The day also happened to be an outing for the Korean military men. Here, you can see that the army and navy take up about a quarter of the upper deck. For the first hour or so, I didn't even see that there were any people up there, they blend right into the stadium in their uniforms!

All the army men in their green fatigues and the navy in blue.

Two of our foreign teacher friends left early in the game to wander around the stadium to take some good shots, and we never saw them again, the whole game! We just happened to notice them sitting in another section very far away from us, eating big bowls of ramen and watching the game intently. Ramen, fried fish cakes, corn dogs dipped in sugar, and dried squid are the main stadium snacks sold, but what is more common to see is families carrying in their own food. We saw many dozens of coolers and take-out boxes carried in, some from Dominos, McDonalds, and the the like.

Our own little game of Where's the Waegu?

All in all, it was a great day and a good way to spend a Saturday off school. Hopefully we will get to another Steelers game before we leave here, but maybe next time I'll sit with some Koreans and grab me some dried squid or ramen...

Jukto Market: Part II

One of the many, many streets that lead into the market...

On the harbor, an example of a Korean fishing boat.

A big bag of dried anchovies (left) and another bag of dried fish (species unknown...)

Every Korean produce item you could ever want, in one place!

Another showcase of dried fish; these were on every block of the market.
Anyone know what it is?

Fresh octopus, displayed with perfectly curled tentacles for your viewing pleasure.

Wednesday, March 9, 2011

Jukto Market: Part I

Checking out Jukto Market was our first exploration of Pohang. The market spans many many blocks, and is a very important seafood market in South Korea. You can find any Korean ingredients you could want or desire here. Fresh fish and seafood of all kinds are available here, including king crab, sea cucumbers, sea squirt, octopus, squid, flounder, shrimp, anchovies, sea rays, and nearly anything else you might want. fresh fruit and vegetables are also quite abundant, and the most popular things are cabbage, Korean radishes (not a typical red radish, I haven't seen those here at all), prepared kimchi, sesame leaves, seaweed, Korean leaks (which look like big-ass scallions), dried sardines, mung bean sprouts, chili powder, and bean pastes (doenjang). On top of all this, many street vendors and small restaurant joints serve anything from sweet pastries to raw fish and squid.

This woman is deveining and chopping sea squirt (meongge).

Most alleyways at the market looked similar to this.

Freshly caught and gutted fish was aplenty at the market.

She was selling sesame leaves and Korean cabbage, which are both delicious with galbi gui which is marinated and grilled beef, grilled at your individual table in a restaurant.

A woman selling seaweed harvested from the ocean. Yum!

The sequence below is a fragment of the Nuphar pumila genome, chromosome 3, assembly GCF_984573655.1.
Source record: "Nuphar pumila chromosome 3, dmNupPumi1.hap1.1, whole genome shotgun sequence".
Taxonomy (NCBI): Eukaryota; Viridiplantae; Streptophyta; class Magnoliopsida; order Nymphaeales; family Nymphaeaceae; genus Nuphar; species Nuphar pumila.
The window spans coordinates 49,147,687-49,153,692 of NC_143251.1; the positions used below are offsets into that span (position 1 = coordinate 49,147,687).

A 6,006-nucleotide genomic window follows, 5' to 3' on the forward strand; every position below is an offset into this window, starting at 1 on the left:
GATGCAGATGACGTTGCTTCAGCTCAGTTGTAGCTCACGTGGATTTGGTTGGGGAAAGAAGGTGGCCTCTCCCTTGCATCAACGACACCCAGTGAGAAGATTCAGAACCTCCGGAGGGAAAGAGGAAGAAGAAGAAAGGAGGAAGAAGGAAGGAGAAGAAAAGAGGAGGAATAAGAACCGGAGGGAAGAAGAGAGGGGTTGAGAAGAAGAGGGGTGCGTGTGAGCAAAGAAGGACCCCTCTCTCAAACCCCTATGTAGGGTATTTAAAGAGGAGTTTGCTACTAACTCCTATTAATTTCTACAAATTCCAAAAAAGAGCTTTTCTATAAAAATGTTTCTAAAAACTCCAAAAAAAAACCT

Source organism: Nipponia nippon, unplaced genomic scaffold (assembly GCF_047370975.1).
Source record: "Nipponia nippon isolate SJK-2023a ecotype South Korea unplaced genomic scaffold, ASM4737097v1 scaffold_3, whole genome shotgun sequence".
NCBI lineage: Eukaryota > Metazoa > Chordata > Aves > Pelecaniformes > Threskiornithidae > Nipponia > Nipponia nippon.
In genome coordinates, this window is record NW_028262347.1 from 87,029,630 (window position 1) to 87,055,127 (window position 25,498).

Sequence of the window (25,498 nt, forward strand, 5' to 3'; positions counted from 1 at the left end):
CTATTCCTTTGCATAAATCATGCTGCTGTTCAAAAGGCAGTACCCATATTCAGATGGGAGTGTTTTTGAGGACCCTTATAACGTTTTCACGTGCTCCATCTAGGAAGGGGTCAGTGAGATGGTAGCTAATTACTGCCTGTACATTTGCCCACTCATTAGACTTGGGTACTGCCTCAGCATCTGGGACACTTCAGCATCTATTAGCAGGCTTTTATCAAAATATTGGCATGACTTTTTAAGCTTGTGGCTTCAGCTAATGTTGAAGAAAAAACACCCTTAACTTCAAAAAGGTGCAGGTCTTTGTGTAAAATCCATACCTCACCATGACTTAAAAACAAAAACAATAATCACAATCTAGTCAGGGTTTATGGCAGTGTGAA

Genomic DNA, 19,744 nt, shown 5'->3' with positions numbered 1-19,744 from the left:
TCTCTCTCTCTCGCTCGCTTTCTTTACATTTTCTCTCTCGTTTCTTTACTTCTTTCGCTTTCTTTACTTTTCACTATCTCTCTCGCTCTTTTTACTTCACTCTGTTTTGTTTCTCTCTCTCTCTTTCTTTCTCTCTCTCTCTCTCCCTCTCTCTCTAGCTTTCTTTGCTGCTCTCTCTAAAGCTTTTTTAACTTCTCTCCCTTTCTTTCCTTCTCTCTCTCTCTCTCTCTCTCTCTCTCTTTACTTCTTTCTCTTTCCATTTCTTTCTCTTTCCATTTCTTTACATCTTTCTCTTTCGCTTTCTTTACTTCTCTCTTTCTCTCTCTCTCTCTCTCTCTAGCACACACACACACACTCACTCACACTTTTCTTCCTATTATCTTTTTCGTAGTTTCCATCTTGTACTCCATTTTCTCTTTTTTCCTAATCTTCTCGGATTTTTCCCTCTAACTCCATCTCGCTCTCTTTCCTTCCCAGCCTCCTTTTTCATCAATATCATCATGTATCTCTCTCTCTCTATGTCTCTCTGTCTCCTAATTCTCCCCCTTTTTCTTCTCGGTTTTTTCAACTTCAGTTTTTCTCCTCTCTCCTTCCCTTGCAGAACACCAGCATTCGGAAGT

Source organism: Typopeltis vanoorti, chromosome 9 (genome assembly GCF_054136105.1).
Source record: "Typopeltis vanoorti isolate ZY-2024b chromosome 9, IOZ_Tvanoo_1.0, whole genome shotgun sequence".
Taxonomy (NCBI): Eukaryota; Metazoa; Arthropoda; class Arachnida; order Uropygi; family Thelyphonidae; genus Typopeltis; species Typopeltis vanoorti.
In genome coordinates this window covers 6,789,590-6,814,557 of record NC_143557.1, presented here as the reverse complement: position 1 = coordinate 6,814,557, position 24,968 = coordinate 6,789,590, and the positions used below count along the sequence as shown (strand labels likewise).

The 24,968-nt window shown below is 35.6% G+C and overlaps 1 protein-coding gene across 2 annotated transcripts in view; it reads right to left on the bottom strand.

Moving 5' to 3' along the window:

one week in Pohang

It's been a little over a week since we've arrived in Pohang, and it feels as if we've lived several lifetimes. We have already seen and experienced so many new sights, smells, and sounds. Korea is lovely. I can't lie, it's been difficult since we've arrived, but it's a great new adventure we're beginning here.

The first day we woke up on Korea, we knew this would be a whole new world to us. Hungry and jetlagged, yet motivated to explore, we ventured out from our motel and walked down our new street. Since neither of us can read Korean, we walked past every little shop and storefront down each block, eagerly sniffing the air to catch a whiff of an edible morsel. We walked past butchers, convenience stores, "business rooms", pet stores, and cellphone shops, but finally, we found it: a restaurant! We crept into what seemed to be the equivalent of a diner in Korea, and a small electronic bell chimed to announce our arrival.

Our waitress greeted us with "Anyeong-haseooooooooo", and ushered us to a table, then presumably asked us what we would like... in Korean. Rich and I looked at each other, and searched the room for what to do next. Luckily, there was a large poster with pictures of the food the restaurant serves, and we both pointed enthusiastically at a picture of big bowls of soup. The woman laughed and bowed knowlingly, and quickly scuttered off to grab water, glasses, and the various banchan (side dishes) to accompany our meal.

Not even knowing quite what we ordered didn't even matter to Rich and I at this point. What mattered was that we had FOOOOD on the way! When it arrived, we were not disappointed. We were delivered two big, heaping, steaming bowls of red hot broth filled with cooking beef, noodles, cabbage, and leeks. Our banchan included (clockwise from the top): kimchi, pickled turnips, wood ear mushrooms and sesame, sesame-seasoned seaweed (try saying that ten times fast), lettuce cups, and a small bowl of doenjang [middle (fermented bean paste)].

We DUG in like we hadn't eaten in years. The broth warmed us to the bones, and the beef, noodles, and cabbage made this meal a delicious stick-to-your-ribs instant classic. Korean food is very comfortingly warm, spicy, and filling, and our first meal was just this.

As we ate, other diners came and went. Another couple sat at the place adjoined to our table, and began to eat their meal; we noticed the man speaking in English, and we perked our ears. Coincidentally, he turned out to be an English teacher at a local public school, and had been teaching English for nearly 30 years. We conversed a while and talked about America, teaching in Korea, and his deep love and adoration of Pohang, the city we had just met.

It was a lovely beginning to our time here, and a lovely greeting to this strange, amazing, foreign place we will call home for a year.